Date of Award

December 2019

Degree Type

Dissertation

Degree Name

Doctor of Philosophy

Department

Biological Sciences

First Advisor

Christopher C Quinn

Committee Members

R D Heathcote, Jennifer Gutzman, Ava Udvadia, Dazhong Zhao, Claire de la Cova

Keywords

Autism, Axon Termination, Calcium Channel, Genetics, Neurodevelopment, Selective Autophagy

Abstract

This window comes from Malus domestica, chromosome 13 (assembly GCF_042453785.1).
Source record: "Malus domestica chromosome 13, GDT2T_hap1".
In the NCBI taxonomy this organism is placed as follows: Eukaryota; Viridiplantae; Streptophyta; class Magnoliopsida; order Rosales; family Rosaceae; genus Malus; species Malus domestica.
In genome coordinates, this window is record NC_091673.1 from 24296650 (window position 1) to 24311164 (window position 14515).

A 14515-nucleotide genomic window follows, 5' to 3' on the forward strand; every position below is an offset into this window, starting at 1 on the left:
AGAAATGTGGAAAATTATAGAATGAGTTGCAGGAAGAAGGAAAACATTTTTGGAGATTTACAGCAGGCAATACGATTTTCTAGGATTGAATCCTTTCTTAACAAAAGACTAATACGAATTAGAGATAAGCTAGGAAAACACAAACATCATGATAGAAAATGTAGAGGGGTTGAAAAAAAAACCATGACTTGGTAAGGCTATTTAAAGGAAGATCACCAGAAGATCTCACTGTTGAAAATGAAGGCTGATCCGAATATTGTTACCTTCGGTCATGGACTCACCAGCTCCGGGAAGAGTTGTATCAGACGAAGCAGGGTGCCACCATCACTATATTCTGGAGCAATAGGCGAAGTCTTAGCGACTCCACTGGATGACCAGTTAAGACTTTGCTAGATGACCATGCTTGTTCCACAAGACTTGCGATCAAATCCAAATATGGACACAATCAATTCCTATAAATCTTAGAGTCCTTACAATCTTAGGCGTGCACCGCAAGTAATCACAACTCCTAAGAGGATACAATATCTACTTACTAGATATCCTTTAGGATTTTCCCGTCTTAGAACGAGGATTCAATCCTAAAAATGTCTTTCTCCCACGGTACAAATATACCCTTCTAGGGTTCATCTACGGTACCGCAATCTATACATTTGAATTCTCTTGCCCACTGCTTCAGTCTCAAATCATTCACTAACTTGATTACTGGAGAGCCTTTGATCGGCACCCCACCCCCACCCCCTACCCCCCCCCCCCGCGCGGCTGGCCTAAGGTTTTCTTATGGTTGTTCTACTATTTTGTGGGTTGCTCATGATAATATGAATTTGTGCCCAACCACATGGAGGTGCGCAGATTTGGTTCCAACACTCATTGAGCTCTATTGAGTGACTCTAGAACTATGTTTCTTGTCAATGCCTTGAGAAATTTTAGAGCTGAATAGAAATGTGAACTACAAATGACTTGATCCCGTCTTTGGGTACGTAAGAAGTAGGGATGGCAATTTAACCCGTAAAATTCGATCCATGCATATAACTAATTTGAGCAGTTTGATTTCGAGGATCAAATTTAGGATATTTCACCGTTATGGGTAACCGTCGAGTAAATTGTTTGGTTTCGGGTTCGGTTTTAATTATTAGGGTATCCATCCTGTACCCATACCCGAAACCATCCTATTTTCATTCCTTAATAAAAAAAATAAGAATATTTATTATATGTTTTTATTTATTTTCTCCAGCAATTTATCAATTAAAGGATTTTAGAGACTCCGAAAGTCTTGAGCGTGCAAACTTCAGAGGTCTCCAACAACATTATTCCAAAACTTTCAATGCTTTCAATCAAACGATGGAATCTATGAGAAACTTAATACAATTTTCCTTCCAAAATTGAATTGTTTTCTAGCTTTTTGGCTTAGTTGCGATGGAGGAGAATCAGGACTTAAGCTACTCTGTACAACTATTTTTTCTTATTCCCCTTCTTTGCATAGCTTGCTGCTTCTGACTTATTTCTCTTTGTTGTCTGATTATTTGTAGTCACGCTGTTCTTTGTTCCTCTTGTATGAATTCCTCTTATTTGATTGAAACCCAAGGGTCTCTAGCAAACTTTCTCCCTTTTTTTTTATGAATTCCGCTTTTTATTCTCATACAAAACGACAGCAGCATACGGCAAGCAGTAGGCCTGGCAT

Neurodevelopmental disorders cause debilitating disruptions to the cellular mechanisms that underlie development of the brain. Unfortunately, the complexities of neurodevelopmental disorders make them difficult to study, and the molecular mechanisms perturbed by these disorders remain elusive. Better understanding of neurodevelopmental mechanisms, and the related genes involved, will likely yield new insight into neurodevelopmental disorders. A gene that has been associated with a number of neurodevelopmental disorders is the calcium voltage-gated channel subunit alpha1 C (CACNA1C) gene. Common and rare variants of the CACNA1C gene have been associated with autism and other neurodevelopmental disorders including schizophrenia, bipolar disorder and ADHD. However, little is known about how CACNA1C variants affect cellular processes to alter neurodevelopment. The Timothy syndrome mutation is a rare, gain-of-function variant in CACNA1C that causes autism with high penetrance, providing a powerful avenue into investigating the role of CACNA1C variants in neurodevelopmental disorders. A gain-of-function (gof) mutation in the C. elegans CACNA1C homolog known as egl-19 causes an equivalent amino acid change to the Timothy syndrome mutation in humans. This work shows that this egl-19(gof) mutation can alter axon targeting and affect behavior in C. elegans. Wildtype egl-19 functions independently of Regulator of Presynaptic Morphology-1 (rpm-1) to negatively regulate axon termination. The egl-19(gof) mutation represses axon termination to cause axon targeting defects that lead to the misplacement of electrical synapses and alterations in habituation to light touch. Moreover, genetic analysis indicates that selective autophagy acts downstream of the egl-19(gof) mutation to mediate its effects on both axon termination and behavior. These results reveal a novel mechanism whereby an autism-causing variant of CACNA1C misregulates selective autophagy to alter circuit formation and affect behavior.

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